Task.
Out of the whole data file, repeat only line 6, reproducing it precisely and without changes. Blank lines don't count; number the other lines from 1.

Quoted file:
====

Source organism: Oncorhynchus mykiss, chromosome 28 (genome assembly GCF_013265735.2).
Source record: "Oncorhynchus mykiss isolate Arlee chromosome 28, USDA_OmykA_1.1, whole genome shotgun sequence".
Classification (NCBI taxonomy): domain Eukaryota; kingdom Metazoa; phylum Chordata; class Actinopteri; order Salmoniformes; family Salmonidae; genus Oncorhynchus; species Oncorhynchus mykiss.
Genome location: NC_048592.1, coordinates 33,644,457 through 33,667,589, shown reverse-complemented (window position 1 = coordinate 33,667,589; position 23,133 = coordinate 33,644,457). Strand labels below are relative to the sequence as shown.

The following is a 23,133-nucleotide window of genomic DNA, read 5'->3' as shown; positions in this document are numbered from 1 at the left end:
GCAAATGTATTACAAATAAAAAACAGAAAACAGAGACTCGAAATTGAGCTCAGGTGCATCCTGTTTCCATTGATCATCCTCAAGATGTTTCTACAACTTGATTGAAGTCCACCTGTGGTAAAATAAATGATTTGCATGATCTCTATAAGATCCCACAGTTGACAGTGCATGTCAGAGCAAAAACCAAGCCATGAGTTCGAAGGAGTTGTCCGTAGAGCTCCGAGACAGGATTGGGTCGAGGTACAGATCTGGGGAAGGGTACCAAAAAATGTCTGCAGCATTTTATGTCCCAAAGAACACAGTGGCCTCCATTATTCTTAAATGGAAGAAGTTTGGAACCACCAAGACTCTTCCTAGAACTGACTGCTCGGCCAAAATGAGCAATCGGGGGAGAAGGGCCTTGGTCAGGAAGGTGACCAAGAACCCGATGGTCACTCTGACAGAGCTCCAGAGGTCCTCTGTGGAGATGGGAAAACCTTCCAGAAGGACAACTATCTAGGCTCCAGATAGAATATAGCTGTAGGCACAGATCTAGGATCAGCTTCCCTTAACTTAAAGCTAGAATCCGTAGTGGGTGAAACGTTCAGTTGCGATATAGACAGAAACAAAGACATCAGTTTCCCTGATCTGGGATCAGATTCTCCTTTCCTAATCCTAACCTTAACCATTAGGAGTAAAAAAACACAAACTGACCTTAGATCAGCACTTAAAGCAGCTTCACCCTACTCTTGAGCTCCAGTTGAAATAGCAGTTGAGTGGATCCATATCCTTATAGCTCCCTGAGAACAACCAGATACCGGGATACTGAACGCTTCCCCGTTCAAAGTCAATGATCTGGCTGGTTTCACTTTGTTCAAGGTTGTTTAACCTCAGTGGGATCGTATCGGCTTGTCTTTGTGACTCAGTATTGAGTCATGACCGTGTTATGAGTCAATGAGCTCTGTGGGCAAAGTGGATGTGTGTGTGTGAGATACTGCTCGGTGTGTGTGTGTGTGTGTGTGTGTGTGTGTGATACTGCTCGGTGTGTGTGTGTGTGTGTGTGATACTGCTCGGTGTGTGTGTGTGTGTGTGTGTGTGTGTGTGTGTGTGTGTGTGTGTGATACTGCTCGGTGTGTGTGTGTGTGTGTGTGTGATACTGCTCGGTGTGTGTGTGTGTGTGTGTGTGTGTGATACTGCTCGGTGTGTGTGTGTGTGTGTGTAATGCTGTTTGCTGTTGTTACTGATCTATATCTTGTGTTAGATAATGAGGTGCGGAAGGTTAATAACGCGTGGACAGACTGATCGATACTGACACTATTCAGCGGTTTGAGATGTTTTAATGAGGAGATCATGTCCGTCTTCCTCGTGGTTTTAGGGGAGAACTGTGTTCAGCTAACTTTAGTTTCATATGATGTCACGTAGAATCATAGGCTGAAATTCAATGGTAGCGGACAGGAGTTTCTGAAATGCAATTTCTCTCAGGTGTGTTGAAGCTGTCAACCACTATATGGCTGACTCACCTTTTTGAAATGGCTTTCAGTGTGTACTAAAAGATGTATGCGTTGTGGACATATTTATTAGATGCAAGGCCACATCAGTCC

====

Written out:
GCAAATGTATTACAAATAAAAAACAGAAAACAGAGACTCGAAATTGAGCTCAGGTGCATCCTGTTTCCATTGATCATCCTCAAGATGTTTCTACAACTTGATTGAAGTCCACCTGTGGTAAAATAAATGATTTGCATGATCTCTATAAGATCCCACAGTTGACAGTGCATGTCAGAGCAAAAACCAAGCCATGAGTTCGAAGGAGTTGTCCGTAGAGCTCCGAGACAGGATTGGGTCGAGGTACAGATCTGGGGAAGGGTACCAAAAAATGTCTGCAGCATTTTATGTCCCAAAGAACACAGTGGCCTCCATTATTCTTAAATGGAAGAAGTTTGGAACCACCAAGACTCTTCCTAGAACTGACTGCTCGGCCAAAATGAGCAATCGGGGGAGAAGGGCCTTGGTCAGGAAGGTGACCAAGAACCCGATGGTCACTCTGACAGAGCTCCAGAGGTCCTCTGTGGAGATGGGAAAACCTTCCAGAAGGACAACTATCTAGGCTCCAGATAGAATATAGCTGTAGGCACAGATCTAGGATCAGCTTCCCTTAACTTAAAGCTAGAATCCGTAGTGGGTGAAACGTTCAGTTGCGATATAGACAGAAACAAAGACATCAGTTTCCCTGATCTGGGATCAGATTCTCCTTTCCTAATCCTAACCTTAACCATTAGGAGTAAAAAAACACAAACTGACCTTAGATCAGCACTTAAAGCAGCTTCACCCTACTCTTGAGCTCCAGTTGAAATAGCAGTTGAGTGGATCCATATCCTTATAGCTCCCTGAGAACAACCAGATACCGGGATACTGAACGCTTCCCCGTTCAAAGTCAATGATCTGGCTGGTTTCACTTTGTTCAAGGTTGTTTAACCTCAGTGGGATCGTATCGGCTTGTCTTTGTGACTCAGTATTGAGTCATGACCGTGTTATGAGTCAATGAGCTCTGTGGGCAAAGTGGATGTGTGTGTGTGAGATACTGCTCGGTGTGTGTGTGTGTGTGTGTGTGTGTGTGTGATACTGCTCGGTGTGTGTGTGTGTGTGTGTGATACTGCTCGGTGTGTGTGTGTGTGTGTGTGTGTGTGTGTGTGTGTGTGTGTGTGTGATACTGCTCGGTGTGTGTGTGTGTGTGTGTGTGATACTGCTCGGTGTGTGTGTGTGTGTGTGTGTGTGTGATACTGCTCGGTGTGTGTGTGTGTGTGTGTAATGCTGTTTGCTGTTGTTACTGATCTATATCTTGTGTTAGATAATGAGGTGCGGAAGGTTAATAACGCGTGGACAGACTGATCGATACTGACACTATTCAGCGGTTTGAGATGTTTTAATGAGGAGATCATGTCCGTCTTCCTCGTGGTTTTAGGGGAGAACTGTGTTCAGCTAACTTTAGTTTCATATGATGTCACGTAGAATCATAGGCTGAAATTCAATGGTAGCGGACAGGAGTTTCTGAAATGCAATTTCTCTCAGGTGTGTTGAAGCTGTCAACCACTATATGGCTGACTCACCTTTTTGAAATGGCTTTCAGTGTGTACTAAAAGATGTATGCGTTGTGGACATATTTATTAGATGCAAGGCCACATCAGTCC